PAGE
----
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Malware on iPhone? Unwanted “Congratulations Apple iPhone user” Popup Malware Erases Existing Site from Browser History + Improper Security Certificate

See below—I have gotten this unwanted apparent malware 5 or 6 times now at Dilbert cartoonist Scott Adams at

I don’t know if that site is compromised/infected or just has taken very poor stock of its advertiser network. This is nasty unwanted stuff.

Does anyone out there understand what is going on?

  • I am running iOS 13 on my iPhone.
  • I have not seen it happen on the computer, though I rarely visit the site that way.
  • It seems to occur when I refresh the site half a day or a day later.
  • Always the same bogus improbable “you are a winner” thing, using persuasion of quotes buy other “winners”.
  • It always wipes out browser history of the page I was on (iOS, Safari) so that I cannot go back; this malware is now the page and there is no prior page.
  • NOT an April Fool’s thing; it has been going on for maybe a week or so.

If not outright malware (can my phone with iOS be infected?), maybe it is a compromised advertising network. Either way, Scott Adams had better go take a close look at the ad networks he is using as well as overall site security.

Malware apparently coming from

Reader comments

Arne C writes:

Moin! (as we say here in northern Germany)

If you look here, you know that, whoever created the site for him, implemented a load of trackers and advertisers.

My solution for iOS: I use „Purify“ to filter bad stuff for Safari with Ads and Tracking + social buttons + custom fonts FILTERED. And I use iCab mobile as my main browser set to „private“ mode Mobile devices are much harder to harden against all sorts of malware and spyware than PC/Macs.

MPG: what a privacy invading mess: problems with security policy, strict transport security not implemented, content security policy has SERIOUS problems, referrers leaked, 44 cookies including 39 3rd-party co0kies, 128 requests to 46 unique hosts.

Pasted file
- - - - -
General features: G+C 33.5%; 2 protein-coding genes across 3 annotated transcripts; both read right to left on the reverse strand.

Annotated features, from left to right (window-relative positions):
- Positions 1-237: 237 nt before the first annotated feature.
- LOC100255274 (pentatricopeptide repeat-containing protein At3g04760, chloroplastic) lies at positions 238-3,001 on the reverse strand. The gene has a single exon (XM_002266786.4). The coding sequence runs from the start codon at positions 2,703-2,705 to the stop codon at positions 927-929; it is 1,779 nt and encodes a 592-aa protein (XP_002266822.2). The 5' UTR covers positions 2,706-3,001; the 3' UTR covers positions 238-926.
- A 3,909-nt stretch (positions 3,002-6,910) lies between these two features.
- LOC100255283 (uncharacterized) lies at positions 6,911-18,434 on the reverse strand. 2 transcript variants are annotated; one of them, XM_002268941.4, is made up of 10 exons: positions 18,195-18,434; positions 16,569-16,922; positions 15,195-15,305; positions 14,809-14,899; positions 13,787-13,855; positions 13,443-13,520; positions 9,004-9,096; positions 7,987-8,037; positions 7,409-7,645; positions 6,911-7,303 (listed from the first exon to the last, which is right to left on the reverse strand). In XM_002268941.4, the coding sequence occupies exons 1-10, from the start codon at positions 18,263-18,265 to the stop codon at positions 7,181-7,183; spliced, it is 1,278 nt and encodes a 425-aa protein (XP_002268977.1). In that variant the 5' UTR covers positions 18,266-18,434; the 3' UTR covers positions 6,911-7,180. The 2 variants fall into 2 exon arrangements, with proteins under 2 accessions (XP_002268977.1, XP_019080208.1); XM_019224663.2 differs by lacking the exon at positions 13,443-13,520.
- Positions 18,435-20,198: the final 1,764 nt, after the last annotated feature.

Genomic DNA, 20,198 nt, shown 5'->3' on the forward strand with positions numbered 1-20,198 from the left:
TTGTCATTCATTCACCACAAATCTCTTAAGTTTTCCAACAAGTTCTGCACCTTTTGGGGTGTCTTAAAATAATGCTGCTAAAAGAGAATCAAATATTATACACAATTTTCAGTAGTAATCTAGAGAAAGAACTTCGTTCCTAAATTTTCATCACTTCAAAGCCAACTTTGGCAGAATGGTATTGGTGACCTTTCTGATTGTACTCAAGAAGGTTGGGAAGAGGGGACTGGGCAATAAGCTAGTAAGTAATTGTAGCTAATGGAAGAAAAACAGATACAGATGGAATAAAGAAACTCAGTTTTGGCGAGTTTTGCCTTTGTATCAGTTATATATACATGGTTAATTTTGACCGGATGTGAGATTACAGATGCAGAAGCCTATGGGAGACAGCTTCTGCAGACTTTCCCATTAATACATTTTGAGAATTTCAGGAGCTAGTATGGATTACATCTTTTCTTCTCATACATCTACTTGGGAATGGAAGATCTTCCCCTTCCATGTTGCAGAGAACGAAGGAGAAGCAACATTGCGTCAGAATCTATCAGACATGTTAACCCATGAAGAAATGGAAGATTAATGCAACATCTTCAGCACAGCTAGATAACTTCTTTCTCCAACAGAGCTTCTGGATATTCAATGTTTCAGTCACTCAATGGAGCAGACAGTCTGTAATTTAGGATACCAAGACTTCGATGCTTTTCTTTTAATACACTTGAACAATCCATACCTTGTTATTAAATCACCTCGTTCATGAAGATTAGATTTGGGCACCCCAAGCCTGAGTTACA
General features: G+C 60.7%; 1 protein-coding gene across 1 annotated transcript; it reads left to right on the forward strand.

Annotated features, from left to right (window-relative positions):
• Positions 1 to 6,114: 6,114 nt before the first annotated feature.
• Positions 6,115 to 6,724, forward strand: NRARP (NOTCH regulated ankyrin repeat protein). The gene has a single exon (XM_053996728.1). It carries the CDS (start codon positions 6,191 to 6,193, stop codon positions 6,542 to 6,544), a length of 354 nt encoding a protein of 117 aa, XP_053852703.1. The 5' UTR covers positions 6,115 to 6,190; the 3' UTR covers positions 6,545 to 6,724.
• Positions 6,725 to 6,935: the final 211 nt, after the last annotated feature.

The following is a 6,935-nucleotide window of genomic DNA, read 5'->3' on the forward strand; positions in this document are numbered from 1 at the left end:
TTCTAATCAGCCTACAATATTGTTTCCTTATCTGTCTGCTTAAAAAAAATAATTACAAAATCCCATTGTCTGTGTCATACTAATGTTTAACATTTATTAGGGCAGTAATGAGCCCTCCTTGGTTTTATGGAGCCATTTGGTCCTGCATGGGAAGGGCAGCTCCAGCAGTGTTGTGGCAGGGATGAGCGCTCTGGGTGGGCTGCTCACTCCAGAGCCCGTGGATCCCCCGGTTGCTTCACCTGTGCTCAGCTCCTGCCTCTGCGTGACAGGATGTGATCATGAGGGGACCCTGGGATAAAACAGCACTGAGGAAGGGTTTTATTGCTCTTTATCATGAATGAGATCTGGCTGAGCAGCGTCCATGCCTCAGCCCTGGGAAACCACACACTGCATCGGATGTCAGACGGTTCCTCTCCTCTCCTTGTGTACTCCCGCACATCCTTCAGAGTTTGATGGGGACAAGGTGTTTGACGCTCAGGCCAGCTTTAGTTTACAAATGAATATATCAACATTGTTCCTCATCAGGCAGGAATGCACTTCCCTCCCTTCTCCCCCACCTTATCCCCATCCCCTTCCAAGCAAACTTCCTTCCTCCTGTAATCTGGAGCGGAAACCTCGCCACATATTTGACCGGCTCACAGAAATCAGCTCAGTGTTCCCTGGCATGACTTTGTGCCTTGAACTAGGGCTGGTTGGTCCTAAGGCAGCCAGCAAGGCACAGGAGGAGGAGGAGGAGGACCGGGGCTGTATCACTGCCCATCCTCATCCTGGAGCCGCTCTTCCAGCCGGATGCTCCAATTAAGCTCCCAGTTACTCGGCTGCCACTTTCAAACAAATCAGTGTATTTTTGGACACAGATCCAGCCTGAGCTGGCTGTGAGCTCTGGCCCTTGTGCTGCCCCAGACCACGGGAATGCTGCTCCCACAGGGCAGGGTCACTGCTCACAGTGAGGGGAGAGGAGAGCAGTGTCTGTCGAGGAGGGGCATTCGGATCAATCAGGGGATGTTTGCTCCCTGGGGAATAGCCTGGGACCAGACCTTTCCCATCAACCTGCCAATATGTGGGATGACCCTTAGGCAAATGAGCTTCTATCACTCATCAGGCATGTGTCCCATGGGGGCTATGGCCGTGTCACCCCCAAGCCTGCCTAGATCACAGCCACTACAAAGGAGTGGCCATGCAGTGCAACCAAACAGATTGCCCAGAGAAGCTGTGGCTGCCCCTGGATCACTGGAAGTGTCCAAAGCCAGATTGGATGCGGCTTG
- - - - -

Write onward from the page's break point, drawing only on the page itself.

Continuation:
Simon N writes:

I have seen this issue before (at least on iOS 12, maybe even earlier), mostly when doing a search and then following a link to a search result.

MPG: no searching involved in my case. I’m guessing an unethical or compromised (hacked) ad network problem, since Adams' site is chock fill of ad tracking garbage.

Aln K writes:

Especially for mobile use, I recommend to use DNS based blockers like (curates its own list) or (offers a huge selection of open source tracker lists - this is what I use at the moment for all my devices, both are free and available in App Stores.) I encourage you to use such security measures and frequently look and examine their traffic. Furthermore, I recommend to switch to private mode in your browser, install an ad-blocker (I prefer 1Blocker,) use website dependent settings and setup your websites accordingly and turn of JavaScript and use JS or non-private mode only if forced to, like logins - but first try if you succeed without.

The procedure either after installing or using an app should always be:

1. to consult the traffic log either in-app (e.g. or at DNS provider's site (e.g., offers additional infos to logged domains) and examine the domains and their owners!

2. To realize that an app (or website) whose output is mostly blocked is an ill-minded app (or website) - and look for alternatives

Of course this has its own disadvantages: You always have to fix site dependent problems as they will do !everything! to f'k you for their percentage - that's the game.

But when you start to engage these measures whenever you have time and energy, there will come a day it will your second skin (and you will even start avoiding others as they will pose a threat for you now - your contacts using their technologies will become their moles.)

Take time and start by reading these (Caution: their huge, but worth reading. Take your time, one after one.)
(you will read interesting things about some so-called privacy and security minded projects)

Incompetent security too

Adams’s site also fails to use a proper site certificate—it will not work without the "www" prefix. This is basic incompetence in web site implementation (and unfortunately fairly common these days.)

It scares people with a security warning (I do not expect Scott to be an expert on web sites, but I *do* expect him to make sure the people he hires are not incompetent).

Improper security certificate fails to account for absence of "www."


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